General Computer Development US

Message from General Computer Development 

Beware of Wire Transfer Fraud


What would you do if you received an email from your CEO or CFO asking you to make an immediate or urgent wire transfer of funds? If you are the person in your organization who is responsible for such tasks and receive requests like this regularly, you may not think twice. However, with the increased sophistication of hackers and cybercriminals, you must Stop, Look, and Think before deciding how to proceed.

Business Email Compromise is an advanced form of spear-phishing which targets employees of businesses that routinely perform wire transfer payments or work with foreign companies or suppliers. This form of cybercrime is steadily on the rise, and companies are losing thousands, even millions of dollars instantly because of a spoofed or compromised email address.

How it Happens:

The scammers target the email accounts of business executives or high-level employees. Either they will gain actual access to those individuals’ email accounts through a targeted phishing attack and wait for the perfect time to take over such as when those employees go on vacation or leave for a business trip, or they will simply spoof the email address and change where the email is sent when it is replied to. This is called header manipulation. Then, they will email an employee within an organization who may be responsible for making wire transfers or handling funds, asking them to process a transaction.

Here are some things to look at when you receive any requests to transfer or wire funds:

  • Look closely to verify the email address when you receive a wire transfer or monetary transaction request. Check for any spelling errors or missing letters.
  • Call the person who is requesting the transfer directly to verify that the request is legitimate, or follow your corporate verification procedures carefully.
  • If you think a request is suspicious in any way, trust your instincts and inform management or IT immediately.
  • Look at the real email address before replying to the message.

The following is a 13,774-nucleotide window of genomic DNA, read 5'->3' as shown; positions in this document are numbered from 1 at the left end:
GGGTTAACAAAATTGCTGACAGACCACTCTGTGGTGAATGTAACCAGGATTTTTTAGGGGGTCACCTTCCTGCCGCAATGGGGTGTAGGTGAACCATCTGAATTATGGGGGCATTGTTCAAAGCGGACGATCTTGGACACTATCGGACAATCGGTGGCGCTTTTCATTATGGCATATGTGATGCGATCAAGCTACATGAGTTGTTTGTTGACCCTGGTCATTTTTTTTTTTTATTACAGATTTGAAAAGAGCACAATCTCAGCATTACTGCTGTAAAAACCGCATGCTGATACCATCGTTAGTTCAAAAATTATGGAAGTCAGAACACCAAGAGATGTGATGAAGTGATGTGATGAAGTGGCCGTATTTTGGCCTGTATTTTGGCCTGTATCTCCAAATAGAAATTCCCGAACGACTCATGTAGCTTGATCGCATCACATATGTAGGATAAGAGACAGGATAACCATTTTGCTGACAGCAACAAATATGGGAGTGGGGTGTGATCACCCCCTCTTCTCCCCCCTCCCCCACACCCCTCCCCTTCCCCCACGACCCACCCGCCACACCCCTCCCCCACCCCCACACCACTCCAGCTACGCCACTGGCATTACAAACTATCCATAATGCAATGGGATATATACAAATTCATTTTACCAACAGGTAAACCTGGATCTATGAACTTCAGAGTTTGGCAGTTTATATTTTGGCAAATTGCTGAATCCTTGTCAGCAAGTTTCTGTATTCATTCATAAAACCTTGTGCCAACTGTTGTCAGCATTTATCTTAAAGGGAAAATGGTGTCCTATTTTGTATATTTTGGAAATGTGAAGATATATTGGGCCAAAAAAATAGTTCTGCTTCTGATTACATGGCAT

To prevent YOUR email from being the one that is compromised:

  • Never provide your security or account credentials to anyone.
  • Do not click on any links or open attachments in emails you receive, unless you are absolutely positive they are safe and from a legitimate sender.

It is best to have a wire transfer process in place that requires more than just an email request. Either a phone call, face-to-face, or multi-person process is best.

1. Office 2013 end of support

Reduce your exposure to security risks by moving to a newer version of Office. Office 2013 will end support on April 11, 2023. Please start upgrading to Microsoft 365 Apps, which is designed to receive regular updates, and will help you stay current by getting security updates and our latest features.

2. Save your work in SharePoint and Cloud Storage

It is very important to stay in the habit of saving your data in SharePoint or other cloud storage services you are currently using. This practice saves time and money during data recovery process due to hardware or software failure, or cyber attacks.

3. Apple releases critical security updates

Apple has released security updates to address vulnerabilities in macOS Monterey, iOS and iPadOS, and Safari. An attacker could exploit one of these vulnerabilities to take control of an affected device. Review Apple Security Updates and apply necessary updates as soon as possible:

MacOS 12.6
iOS 16.0.2 (17.0 for latest models)

iPad OS 15.7.
Safari 16

New Team Member :)

GCD is happy to welcome Daniel Bendezu. He is the most recent addition to our Technical Team.

Welcome to GCD, Daniel!

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